2013 was the year I watched my father die slowly and painfully. I watched as his limbs refused his commands, ignoring 70 years of habit. His tongue laid in his mouth, useless and resigned. His eyes frantically searched for reason and logic; eventually resting, finding neither. What had his limbs/organs/nervous system experienced that they could betray him with such vengeance? He was angry and unmanageable on good days. I kept hoping/expecting a revelation or surrender where kindness would emerge but that didn’t happen – until the very end. Then forgiveness, sorrow and regret filled everything, everywhere. It was a tsunami that washed away ancestral heads and hearts. He doesn’t live here anymore. I do, and the world is a different place.

Much of the world I occupy is spent in a Mysore yoga room, practicing and teaching. Every year I travel to the city of Mysore itself. The spaces between are filled with resting and rebalance. For a few hours every morning I move through a room filled with bodies moving to their own beat and breath. As I move, I hear sounds of life and death. Life; the top of the inhale/laughter/possibility/expansion. Death; base of the exhale/doubt/fear/contraction. I often imagine moving through the room without vision to guide me. What do I hear? What does it feel like? What is happening? As I listen I better understand the mental and psychological experiences of those around me.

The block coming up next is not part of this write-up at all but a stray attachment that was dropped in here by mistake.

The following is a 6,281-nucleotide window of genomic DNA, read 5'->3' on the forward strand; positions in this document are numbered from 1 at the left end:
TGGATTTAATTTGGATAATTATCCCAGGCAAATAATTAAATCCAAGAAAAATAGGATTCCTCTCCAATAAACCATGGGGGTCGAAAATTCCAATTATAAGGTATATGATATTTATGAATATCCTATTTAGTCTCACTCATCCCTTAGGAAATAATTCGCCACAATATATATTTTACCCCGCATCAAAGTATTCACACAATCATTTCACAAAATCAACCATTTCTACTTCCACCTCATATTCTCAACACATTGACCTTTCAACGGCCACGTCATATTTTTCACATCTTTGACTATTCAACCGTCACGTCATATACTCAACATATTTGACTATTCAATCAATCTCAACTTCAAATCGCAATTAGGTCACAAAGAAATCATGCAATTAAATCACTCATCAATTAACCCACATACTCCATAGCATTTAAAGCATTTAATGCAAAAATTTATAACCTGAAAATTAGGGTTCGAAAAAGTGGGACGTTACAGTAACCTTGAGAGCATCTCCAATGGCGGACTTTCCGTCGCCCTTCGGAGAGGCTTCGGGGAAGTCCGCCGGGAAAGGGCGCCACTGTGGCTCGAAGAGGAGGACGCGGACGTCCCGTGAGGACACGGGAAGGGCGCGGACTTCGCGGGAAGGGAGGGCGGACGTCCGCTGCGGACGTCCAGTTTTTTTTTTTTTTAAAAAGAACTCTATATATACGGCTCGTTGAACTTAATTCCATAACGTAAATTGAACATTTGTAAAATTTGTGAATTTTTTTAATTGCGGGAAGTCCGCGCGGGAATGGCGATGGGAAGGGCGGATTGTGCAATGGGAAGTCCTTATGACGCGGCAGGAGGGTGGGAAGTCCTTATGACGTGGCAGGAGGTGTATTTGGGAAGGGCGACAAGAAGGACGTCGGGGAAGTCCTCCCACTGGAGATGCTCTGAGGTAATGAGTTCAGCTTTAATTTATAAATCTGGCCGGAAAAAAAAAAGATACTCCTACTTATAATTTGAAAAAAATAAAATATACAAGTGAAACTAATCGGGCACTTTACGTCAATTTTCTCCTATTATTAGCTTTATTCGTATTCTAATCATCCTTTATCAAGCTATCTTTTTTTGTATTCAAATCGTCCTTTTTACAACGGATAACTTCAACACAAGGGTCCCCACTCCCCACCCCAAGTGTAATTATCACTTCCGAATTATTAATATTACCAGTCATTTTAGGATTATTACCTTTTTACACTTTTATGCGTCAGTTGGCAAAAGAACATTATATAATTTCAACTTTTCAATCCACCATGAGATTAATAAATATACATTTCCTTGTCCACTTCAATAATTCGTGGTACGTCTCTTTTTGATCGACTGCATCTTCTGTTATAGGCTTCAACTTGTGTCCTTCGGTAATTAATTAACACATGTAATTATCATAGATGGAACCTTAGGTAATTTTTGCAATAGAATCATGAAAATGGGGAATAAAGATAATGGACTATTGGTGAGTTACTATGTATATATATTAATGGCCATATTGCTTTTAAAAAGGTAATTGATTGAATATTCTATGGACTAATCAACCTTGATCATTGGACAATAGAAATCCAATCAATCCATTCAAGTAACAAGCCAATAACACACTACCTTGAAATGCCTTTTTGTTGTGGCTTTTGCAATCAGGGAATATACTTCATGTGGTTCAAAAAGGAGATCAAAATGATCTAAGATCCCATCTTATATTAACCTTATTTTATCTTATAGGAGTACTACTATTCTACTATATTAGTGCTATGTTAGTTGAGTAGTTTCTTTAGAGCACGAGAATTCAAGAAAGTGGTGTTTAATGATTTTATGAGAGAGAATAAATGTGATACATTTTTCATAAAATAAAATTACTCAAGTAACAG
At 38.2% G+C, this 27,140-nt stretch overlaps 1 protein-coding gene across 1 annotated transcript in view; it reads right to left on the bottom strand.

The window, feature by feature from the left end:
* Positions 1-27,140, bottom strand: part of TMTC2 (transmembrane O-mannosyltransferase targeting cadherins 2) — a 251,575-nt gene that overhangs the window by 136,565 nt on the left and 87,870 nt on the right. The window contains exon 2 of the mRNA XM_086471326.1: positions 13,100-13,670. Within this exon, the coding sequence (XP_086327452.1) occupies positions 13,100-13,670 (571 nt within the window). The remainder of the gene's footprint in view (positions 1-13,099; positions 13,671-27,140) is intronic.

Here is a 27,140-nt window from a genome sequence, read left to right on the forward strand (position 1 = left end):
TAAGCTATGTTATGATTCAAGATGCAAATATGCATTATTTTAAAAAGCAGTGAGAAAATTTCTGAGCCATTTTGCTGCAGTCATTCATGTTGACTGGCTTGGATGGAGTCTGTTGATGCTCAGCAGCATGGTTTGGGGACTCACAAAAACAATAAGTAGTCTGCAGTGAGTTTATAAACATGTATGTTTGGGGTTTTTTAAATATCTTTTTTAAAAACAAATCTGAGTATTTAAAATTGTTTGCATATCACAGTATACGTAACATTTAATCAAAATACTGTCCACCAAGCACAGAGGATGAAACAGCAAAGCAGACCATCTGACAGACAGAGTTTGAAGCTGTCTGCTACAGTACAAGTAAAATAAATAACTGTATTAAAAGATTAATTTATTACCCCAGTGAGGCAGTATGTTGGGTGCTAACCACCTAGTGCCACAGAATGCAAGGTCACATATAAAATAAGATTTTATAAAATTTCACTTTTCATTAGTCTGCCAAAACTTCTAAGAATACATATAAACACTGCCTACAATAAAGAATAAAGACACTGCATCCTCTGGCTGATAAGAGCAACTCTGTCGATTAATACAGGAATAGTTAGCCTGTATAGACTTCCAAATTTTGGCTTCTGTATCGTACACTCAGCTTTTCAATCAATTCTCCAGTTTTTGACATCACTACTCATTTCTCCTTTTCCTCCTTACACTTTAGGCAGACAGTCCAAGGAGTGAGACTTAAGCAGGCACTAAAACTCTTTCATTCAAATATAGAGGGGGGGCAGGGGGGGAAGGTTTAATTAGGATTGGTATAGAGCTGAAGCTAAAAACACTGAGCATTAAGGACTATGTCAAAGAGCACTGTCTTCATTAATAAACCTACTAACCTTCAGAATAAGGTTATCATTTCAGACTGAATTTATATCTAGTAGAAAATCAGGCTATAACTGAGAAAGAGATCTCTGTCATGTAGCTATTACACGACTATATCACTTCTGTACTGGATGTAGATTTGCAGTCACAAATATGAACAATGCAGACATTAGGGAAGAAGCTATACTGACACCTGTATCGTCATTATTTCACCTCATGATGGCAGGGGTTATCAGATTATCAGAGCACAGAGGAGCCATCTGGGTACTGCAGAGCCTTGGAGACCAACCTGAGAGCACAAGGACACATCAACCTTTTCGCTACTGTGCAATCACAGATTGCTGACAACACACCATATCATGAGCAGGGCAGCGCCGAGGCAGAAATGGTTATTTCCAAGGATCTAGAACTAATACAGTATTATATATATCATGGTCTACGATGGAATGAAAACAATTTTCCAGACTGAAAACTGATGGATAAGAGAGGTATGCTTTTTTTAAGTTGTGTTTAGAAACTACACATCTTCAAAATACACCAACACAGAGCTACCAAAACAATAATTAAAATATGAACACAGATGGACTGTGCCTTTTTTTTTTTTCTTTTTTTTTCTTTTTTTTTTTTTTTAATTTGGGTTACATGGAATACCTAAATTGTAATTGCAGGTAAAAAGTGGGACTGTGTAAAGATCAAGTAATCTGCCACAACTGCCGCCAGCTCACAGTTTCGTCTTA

As human beings, we tend to maintain a strong, almost desperate clutch on our habits and reality. I observe this daily in students, and in my own personal practice. We hold on to our ideas, preferences and opinions in varying forms: ‘I want more/less’, ‘I want/don’t want’, ‘I won’t/can’t’, ‘Its too easy/hard’, etc. Eventually, through elegance and bravery, breath and bandha we’re able to safely move through or relax back to transcend these obstacles and meet potential. Death of the limiting ideas of who we are and what we’re capable of. And life, the realization that we are beyond ALL of that. Life begins again, fresh and new but with a more spacious and potent understanding of who we are.

Guruji said ‘Ashtanga Yoga is breathing practice, the rest is just bending.’

Guruji said ‘Ashtanga Yoga is breathing practice, the rest is just bending.’ Sri K Pattabhi Jois was deadly practical in presenting this method to us. All is revealed in the breath.

2013 was the year I married a great man. I wore soft yellow and he wore green chucks. We were at our most joyful/playful. It was a day of deep love, mutual respect and support. Everything was hyper-alive. And the rhythms of life and death continue.